Sammi’s operation in Kentucky called Stanford Acoustics focused on production of high-power compression drivers which were supplied to Federal Signal’s spec. These were similar to what Sammi made for the DMZ in Korea. Later Sammi acquired Roy Allison’s Allison Acoustics, which Tom ran. The economy in Korea was unstable and the “Asian Economic Flu” was coming. The Korean stock market crashed (Sammi had gone public), and Sammi Sound eventually faded away. Tom was looking for a new home.
Photo 3: The author (Mike Klasco) and Nora Wong (Menlo Scientific) reconnecting with Daizo Lee (left), now at Audio Design eXperts (ADX) Inc.

I started consulting for Dai-Ichi in the Philippines around the end of 1991. In the 1980s Dai-Ichi was buying tweeter “kits” from Sammi. But by the 1990s Dai-Ichi was already a bigger operation and technically ahead of Sammi. Pablo Tobiano, Dai-Ichi’s director, was looking for an experienced speaker guy to handle sales in the US. Tom Ressler joined Dai-Ichi in 1996 and stayed with them until he retired in 2008. 

Back in 2004, at Menlo Scientific's Loudspeaker University in New Hampshire, Tom reminisced about his days at EV and the T35: “The T35 was first introduced in the 1950s as the tweeter used in the EV Patrician, corner loaded, loudspeaker system and some other models. This unit had a 30" woofer; the huge 30W featured a styrofoam cone. Later (after quite a few variants) the T35 evolved into the ST350. That was a joint design of Ray Newman and myself (Tom Ressler).”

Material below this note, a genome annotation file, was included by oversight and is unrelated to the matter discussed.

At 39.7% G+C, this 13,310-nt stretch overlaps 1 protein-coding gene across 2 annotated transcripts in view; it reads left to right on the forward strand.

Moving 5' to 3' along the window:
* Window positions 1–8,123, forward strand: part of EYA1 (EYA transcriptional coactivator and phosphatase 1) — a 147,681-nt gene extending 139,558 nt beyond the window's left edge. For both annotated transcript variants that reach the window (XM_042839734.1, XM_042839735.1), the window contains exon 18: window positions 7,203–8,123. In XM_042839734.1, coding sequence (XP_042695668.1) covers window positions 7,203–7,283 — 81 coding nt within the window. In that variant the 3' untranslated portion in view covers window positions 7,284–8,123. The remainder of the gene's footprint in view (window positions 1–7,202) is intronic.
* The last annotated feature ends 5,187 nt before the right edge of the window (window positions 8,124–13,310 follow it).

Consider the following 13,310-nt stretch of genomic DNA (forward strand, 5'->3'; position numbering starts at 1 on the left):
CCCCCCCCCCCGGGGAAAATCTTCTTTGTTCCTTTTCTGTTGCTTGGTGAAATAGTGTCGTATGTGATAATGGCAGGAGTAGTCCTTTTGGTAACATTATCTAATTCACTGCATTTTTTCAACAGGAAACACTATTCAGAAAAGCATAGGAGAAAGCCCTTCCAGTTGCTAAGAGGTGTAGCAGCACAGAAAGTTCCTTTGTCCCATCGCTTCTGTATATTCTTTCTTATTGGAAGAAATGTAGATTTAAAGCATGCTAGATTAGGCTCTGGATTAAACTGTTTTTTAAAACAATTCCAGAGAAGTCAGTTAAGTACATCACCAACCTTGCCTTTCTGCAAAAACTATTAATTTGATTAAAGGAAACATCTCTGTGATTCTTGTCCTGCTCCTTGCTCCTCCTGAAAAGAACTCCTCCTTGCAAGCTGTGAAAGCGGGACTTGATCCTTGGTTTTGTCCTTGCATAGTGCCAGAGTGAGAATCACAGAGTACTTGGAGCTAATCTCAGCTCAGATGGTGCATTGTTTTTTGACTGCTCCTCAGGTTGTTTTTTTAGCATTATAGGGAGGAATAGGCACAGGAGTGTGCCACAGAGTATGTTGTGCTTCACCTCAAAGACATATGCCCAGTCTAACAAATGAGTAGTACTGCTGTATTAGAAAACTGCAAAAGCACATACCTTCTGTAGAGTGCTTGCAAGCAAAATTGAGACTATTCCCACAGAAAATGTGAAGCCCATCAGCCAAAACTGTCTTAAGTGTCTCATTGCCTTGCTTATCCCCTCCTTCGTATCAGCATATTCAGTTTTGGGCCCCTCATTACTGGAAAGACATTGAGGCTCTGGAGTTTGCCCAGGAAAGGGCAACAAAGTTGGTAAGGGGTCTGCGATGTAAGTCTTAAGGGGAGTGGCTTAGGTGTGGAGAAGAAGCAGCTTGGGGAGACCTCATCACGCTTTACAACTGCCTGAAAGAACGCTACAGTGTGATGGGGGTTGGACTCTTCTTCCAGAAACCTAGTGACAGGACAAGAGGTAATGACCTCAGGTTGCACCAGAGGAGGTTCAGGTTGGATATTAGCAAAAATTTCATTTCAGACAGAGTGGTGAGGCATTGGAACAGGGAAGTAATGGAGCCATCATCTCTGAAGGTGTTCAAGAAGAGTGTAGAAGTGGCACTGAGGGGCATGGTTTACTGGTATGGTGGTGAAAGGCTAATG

Ray was the chief engineer at EV for many years and passed away in 1996. Ray is known for the early efforts at constant directory horns (“the white horns”) along with Don Keele, while John Gilliom worked on the EV driver (DH1012).

Jim Long notes, “Only vintage hi-fi nuts will care, but the earliest Patricians had 18″ woofers in Klipsch licensed corner horns. The Patrician 800, circa 1959, was the first one with the 30W.” More from Tom: “The ST350 was basically the same motor/VC/diaphragm as the T35, but we added a very wide dispersion aluminum die cast horn. This design was required for the Sentry IV speaker system that Ray and I also jointly developed. The Sentry IV had a 120° molded midrange horn that gave similar wide dispersion to the ST350 tweeter horn. The driver was an EV model 1823M, an alnico magnet driver (Photo 2). The low-end section of the Sentry IV was two 12″ woofers in a folded horn, 3/4" plywood enclosure, and painted black. 

“The Sentry IV was designed for commercial installations, and about a year later was followed by a home or studio version, called Sentry III (Photo 4). This used a 15″ woofer and had a real pretty wood veneer cabinet. Same midrange horn and driver and also used the ST350 tweeter.” Tom briefly provided engineering support for EV during 1995-1996 and now is retired. Don Keele was also involved in development of products that used the T35 and related components. His stint of four years at EV (1972-1976) included development of EV’s constant directivity “white” horns.